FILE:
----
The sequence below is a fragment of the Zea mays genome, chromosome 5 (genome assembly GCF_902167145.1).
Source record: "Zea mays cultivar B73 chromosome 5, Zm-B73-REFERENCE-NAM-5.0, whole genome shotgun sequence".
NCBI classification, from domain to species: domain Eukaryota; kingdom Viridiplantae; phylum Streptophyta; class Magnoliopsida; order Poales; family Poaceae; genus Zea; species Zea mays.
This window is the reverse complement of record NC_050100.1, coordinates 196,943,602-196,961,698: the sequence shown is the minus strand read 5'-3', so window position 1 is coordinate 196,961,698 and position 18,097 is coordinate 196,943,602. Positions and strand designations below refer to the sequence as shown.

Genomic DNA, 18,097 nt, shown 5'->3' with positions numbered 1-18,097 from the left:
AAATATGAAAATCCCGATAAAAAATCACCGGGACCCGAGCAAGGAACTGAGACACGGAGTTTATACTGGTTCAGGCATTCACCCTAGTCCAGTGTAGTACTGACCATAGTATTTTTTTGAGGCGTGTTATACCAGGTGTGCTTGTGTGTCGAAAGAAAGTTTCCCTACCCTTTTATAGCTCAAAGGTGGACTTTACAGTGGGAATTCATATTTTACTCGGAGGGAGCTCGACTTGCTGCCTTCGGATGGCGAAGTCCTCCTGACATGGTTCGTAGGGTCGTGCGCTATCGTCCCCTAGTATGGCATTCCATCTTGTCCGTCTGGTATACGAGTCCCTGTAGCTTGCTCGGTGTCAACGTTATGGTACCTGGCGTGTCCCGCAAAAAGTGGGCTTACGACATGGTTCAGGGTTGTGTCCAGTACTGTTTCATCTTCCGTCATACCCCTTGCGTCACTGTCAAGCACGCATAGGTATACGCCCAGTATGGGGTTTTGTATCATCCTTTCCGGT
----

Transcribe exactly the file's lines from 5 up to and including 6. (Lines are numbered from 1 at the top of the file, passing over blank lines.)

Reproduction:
Genomic DNA, 18,097 nt, shown 5'->3' with positions numbered 1-18,097 from the left:
AAATATGAAAATCCCGATAAAAAATCACCGGGACCCGAGCAAGGAACTGAGACACGGAGTTTATACTGGTTCAGGCATTCACCCTAGTCCAGTGTAGTACTGACCATAGTATTTTTTTGAGGCGTGTTATACCAGGTGTGCTTGTGTGTCGAAAGAAAGTTTCCCTACCCTTTTATAGCTCAAAGGTGGACTTTACAGTGGGAATTCATATTTTACTCGGAGGGAGCTCGACTTGCTGCCTTCGGATGGCGAAGTCCTCCTGACATGGTTCGTAGGGTCGTGCGCTATCGTCCCCTAGTATGGCATTCCATCTTGTCCGTCTGGTATACGAGTCCCTGTAGCTTGCTCGGTGTCAACGTTATGGTACCTGGCGTGTCCCGCAAAAAGTGGGCTTACGACATGGTTCAGGGTTGTGTCCAGTACTGTTTCATCTTCCGTCATACCCCTTGCGTCACTGTCAAGCACGCATAGGTATACGCCCAGTATGGGGTTTTGTATCATCCTTTCCGGT